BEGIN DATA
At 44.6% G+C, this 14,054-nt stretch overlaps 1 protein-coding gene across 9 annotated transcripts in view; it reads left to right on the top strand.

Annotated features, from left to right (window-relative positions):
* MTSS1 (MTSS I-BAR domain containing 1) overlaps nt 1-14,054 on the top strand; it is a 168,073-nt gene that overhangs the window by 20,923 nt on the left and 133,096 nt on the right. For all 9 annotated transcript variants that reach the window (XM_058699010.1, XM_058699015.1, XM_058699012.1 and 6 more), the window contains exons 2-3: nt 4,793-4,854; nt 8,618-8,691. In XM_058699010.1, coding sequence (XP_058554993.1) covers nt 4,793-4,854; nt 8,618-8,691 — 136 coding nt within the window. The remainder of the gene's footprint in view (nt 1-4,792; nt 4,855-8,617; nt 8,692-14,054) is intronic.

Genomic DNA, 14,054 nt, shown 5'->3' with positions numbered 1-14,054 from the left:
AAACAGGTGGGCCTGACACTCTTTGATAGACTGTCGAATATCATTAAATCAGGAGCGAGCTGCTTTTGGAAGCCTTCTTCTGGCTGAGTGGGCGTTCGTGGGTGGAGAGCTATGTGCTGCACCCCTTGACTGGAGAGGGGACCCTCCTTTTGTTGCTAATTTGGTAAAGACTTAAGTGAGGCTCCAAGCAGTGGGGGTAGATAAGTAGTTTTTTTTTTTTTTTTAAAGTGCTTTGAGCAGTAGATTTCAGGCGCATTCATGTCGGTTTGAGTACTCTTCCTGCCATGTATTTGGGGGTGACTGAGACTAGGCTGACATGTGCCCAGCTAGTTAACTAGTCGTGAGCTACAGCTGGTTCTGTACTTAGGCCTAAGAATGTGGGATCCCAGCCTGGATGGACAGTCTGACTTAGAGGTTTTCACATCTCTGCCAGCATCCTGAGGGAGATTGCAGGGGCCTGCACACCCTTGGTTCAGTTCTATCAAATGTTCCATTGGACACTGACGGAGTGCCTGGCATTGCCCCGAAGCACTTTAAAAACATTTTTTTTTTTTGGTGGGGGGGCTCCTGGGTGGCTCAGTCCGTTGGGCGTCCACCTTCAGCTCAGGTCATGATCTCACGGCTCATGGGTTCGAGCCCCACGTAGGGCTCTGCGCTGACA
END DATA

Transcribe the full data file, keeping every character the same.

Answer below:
At 44.6% G+C, this 14,054-nt stretch overlaps 1 protein-coding gene across 9 annotated transcripts in view; it reads left to right on the top strand.

Annotated features, from left to right (window-relative positions):
* MTSS1 (MTSS I-BAR domain containing 1) overlaps nt 1-14,054 on the top strand; it is a 168,073-nt gene that overhangs the window by 20,923 nt on the left and 133,096 nt on the right. For all 9 annotated transcript variants that reach the window (XM_058699010.1, XM_058699015.1, XM_058699012.1 and 6 more), the window contains exons 2-3: nt 4,793-4,854; nt 8,618-8,691. In XM_058699010.1, coding sequence (XP_058554993.1) covers nt 4,793-4,854; nt 8,618-8,691 — 136 coding nt within the window. The remainder of the gene's footprint in view (nt 1-4,792; nt 4,855-8,617; nt 8,692-14,054) is intronic.

Genomic DNA, 14,054 nt, shown 5'->3' with positions numbered 1-14,054 from the left:
AAACAGGTGGGCCTGACACTCTTTGATAGACTGTCGAATATCATTAAATCAGGAGCGAGCTGCTTTTGGAAGCCTTCTTCTGGCTGAGTGGGCGTTCGTGGGTGGAGAGCTATGTGCTGCACCCCTTGACTGGAGAGGGGACCCTCCTTTTGTTGCTAATTTGGTAAAGACTTAAGTGAGGCTCCAAGCAGTGGGGGTAGATAAGTAGTTTTTTTTTTTTTTTTAAAGTGCTTTGAGCAGTAGATTTCAGGCGCATTCATGTCGGTTTGAGTACTCTTCCTGCCATGTATTTGGGGGTGACTGAGACTAGGCTGACATGTGCCCAGCTAGTTAACTAGTCGTGAGCTACAGCTGGTTCTGTACTTAGGCCTAAGAATGTGGGATCCCAGCCTGGATGGACAGTCTGACTTAGAGGTTTTCACATCTCTGCCAGCATCCTGAGGGAGATTGCAGGGGCCTGCACACCCTTGGTTCAGTTCTATCAAATGTTCCATTGGACACTGACGGAGTGCCTGGCATTGCCCCGAAGCACTTTAAAAACATTTTTTTTTTTTGGTGGGGGGGCTCCTGGGTGGCTCAGTCCGTTGGGCGTCCACCTTCAGCTCAGGTCATGATCTCACGGCTCATGGGTTCGAGCCCCACGTAGGGCTCTGCGCTGACA